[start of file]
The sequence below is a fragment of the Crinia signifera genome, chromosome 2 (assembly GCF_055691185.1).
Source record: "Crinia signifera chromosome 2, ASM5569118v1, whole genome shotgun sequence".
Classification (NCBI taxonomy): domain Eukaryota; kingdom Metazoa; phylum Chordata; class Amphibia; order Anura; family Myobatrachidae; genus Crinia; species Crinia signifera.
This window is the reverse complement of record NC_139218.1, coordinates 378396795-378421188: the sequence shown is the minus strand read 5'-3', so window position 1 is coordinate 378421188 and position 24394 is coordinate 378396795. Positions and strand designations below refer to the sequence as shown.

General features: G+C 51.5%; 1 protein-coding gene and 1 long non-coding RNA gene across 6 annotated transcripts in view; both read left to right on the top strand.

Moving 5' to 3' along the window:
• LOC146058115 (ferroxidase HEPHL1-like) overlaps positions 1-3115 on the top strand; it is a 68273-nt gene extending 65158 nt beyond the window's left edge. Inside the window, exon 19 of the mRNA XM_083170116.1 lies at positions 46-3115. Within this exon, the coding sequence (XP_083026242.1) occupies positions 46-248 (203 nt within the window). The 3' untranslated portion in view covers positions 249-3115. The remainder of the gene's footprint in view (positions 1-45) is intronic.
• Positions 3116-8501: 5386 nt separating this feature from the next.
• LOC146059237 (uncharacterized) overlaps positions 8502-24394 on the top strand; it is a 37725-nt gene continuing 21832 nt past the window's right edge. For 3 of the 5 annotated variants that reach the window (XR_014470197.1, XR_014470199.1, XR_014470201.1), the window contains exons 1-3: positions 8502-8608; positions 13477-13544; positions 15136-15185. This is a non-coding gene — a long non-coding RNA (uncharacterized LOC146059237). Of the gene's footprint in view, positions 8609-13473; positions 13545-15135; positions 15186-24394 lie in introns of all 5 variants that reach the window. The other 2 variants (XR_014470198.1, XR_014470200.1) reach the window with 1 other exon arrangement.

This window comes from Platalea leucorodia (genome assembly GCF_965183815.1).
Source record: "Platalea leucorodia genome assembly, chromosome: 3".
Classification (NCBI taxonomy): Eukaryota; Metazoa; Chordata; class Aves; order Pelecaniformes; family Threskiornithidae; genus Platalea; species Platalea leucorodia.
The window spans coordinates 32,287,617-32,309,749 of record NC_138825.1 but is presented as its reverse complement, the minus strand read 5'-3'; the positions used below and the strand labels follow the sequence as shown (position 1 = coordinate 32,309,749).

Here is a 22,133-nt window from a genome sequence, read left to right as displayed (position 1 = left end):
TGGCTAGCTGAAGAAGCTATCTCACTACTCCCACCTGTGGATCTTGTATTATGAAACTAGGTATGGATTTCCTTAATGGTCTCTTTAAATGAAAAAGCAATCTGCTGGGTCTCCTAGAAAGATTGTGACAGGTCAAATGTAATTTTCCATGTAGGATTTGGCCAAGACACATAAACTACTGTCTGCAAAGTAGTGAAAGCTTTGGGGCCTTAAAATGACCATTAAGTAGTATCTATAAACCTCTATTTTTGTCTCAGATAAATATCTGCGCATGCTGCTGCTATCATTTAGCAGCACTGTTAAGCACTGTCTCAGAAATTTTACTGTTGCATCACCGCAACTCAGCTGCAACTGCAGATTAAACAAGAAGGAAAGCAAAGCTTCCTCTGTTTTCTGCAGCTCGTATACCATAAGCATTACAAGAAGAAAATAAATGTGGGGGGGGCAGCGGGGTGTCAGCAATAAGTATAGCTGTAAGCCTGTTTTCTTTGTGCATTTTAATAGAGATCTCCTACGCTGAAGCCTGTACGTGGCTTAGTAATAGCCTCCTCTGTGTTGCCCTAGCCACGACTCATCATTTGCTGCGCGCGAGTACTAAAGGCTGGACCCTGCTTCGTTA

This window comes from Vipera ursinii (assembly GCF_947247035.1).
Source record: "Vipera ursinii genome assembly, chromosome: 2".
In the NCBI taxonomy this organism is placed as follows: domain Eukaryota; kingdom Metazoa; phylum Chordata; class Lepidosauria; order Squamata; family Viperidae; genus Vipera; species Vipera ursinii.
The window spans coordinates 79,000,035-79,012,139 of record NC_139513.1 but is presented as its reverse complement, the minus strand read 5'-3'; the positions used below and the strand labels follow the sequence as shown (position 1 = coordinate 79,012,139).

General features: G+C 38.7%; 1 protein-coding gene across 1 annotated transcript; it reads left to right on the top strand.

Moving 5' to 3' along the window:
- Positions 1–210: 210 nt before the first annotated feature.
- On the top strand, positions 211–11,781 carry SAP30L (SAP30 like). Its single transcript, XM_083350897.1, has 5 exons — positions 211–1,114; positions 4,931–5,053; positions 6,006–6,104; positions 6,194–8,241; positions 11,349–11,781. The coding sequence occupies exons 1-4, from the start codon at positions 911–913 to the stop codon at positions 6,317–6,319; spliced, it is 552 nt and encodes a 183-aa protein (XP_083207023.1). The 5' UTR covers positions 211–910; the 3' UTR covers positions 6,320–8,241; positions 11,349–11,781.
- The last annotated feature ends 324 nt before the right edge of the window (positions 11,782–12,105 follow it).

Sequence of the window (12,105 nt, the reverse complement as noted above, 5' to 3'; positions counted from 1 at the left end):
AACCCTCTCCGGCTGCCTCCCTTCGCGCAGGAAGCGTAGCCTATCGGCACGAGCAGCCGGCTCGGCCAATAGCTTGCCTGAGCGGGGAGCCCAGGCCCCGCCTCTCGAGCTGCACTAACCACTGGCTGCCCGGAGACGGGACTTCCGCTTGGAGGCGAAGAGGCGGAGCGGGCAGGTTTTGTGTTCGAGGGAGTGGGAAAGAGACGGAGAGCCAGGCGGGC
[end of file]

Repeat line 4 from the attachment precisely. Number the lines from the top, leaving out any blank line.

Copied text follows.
This window is the reverse complement of record NC_139218.1, coordinates 378396795-378421188: the sequence shown is the minus strand read 5'-3', so window position 1 is coordinate 378421188 and position 24394 is coordinate 378396795. Positions and strand designations below refer to the sequence as shown.